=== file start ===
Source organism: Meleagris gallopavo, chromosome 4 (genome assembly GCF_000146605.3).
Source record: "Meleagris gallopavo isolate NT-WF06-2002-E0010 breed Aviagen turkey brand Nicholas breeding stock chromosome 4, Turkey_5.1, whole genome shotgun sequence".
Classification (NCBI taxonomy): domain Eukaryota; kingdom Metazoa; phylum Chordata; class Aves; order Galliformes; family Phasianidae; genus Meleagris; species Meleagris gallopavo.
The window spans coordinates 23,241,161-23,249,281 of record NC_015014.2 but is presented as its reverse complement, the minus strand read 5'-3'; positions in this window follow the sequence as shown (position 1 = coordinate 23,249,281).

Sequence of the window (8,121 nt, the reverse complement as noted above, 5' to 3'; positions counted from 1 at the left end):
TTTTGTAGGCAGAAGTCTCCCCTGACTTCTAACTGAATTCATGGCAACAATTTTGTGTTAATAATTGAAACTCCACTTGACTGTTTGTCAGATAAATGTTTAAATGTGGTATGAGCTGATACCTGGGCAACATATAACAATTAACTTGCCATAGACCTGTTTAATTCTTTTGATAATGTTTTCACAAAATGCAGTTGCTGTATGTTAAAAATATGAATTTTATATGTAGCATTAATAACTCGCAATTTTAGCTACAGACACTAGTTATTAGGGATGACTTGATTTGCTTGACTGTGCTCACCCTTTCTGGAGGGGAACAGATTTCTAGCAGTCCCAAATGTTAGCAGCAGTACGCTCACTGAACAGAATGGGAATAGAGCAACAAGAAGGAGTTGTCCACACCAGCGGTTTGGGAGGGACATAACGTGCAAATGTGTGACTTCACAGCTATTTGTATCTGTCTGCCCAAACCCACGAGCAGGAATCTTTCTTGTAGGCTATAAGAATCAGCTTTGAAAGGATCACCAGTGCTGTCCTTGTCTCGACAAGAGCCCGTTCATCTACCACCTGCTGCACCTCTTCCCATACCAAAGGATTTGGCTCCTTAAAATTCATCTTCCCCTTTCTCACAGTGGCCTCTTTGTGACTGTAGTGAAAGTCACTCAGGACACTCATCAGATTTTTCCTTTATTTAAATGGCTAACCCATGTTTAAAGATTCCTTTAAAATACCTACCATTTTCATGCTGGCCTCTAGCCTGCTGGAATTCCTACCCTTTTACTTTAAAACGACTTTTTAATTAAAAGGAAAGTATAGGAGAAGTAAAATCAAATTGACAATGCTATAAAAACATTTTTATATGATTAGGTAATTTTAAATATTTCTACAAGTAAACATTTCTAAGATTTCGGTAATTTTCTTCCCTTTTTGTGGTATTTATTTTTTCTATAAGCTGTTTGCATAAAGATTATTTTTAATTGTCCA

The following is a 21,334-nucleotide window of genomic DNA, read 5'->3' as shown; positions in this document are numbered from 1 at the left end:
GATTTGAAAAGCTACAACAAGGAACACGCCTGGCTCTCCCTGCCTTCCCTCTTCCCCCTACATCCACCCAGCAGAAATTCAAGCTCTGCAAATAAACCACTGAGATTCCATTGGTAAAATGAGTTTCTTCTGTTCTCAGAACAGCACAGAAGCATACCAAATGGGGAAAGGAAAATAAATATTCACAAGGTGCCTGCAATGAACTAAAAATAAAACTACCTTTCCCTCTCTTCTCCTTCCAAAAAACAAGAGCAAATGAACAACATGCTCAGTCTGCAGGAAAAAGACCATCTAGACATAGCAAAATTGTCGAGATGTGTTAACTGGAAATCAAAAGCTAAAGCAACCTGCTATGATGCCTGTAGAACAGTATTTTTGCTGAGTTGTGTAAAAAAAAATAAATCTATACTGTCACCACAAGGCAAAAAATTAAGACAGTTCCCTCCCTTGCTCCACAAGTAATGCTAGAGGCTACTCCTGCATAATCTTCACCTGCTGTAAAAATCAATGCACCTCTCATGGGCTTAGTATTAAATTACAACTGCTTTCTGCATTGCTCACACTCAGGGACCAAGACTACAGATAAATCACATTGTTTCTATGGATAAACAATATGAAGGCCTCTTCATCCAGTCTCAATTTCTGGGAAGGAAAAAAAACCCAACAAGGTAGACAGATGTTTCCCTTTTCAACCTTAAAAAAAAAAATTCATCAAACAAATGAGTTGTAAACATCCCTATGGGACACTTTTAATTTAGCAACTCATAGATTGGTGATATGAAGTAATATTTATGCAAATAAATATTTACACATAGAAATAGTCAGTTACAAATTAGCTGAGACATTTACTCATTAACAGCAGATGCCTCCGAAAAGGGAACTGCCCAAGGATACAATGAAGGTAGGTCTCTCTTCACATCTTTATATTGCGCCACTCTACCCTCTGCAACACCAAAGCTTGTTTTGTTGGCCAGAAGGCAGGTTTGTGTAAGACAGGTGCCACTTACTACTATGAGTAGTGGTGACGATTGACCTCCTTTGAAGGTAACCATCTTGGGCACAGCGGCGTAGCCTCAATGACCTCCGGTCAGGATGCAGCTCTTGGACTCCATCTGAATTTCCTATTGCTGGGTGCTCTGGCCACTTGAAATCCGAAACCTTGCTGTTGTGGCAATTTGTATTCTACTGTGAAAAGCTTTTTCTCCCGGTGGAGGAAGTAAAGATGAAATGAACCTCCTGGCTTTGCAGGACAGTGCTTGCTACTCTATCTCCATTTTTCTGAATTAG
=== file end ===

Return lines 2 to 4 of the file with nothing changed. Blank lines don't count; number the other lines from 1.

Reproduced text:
Source record: "Meleagris gallopavo isolate NT-WF06-2002-E0010 breed Aviagen turkey brand Nicholas breeding stock chromosome 4, Turkey_5.1, whole genome shotgun sequence".
Classification (NCBI taxonomy): domain Eukaryota; kingdom Metazoa; phylum Chordata; class Aves; order Galliformes; family Phasianidae; genus Meleagris; species Meleagris gallopavo.
The window spans coordinates 23,241,161-23,249,281 of record NC_015014.2 but is presented as its reverse complement, the minus strand read 5'-3'; positions in this window follow the sequence as shown (position 1 = coordinate 23,249,281).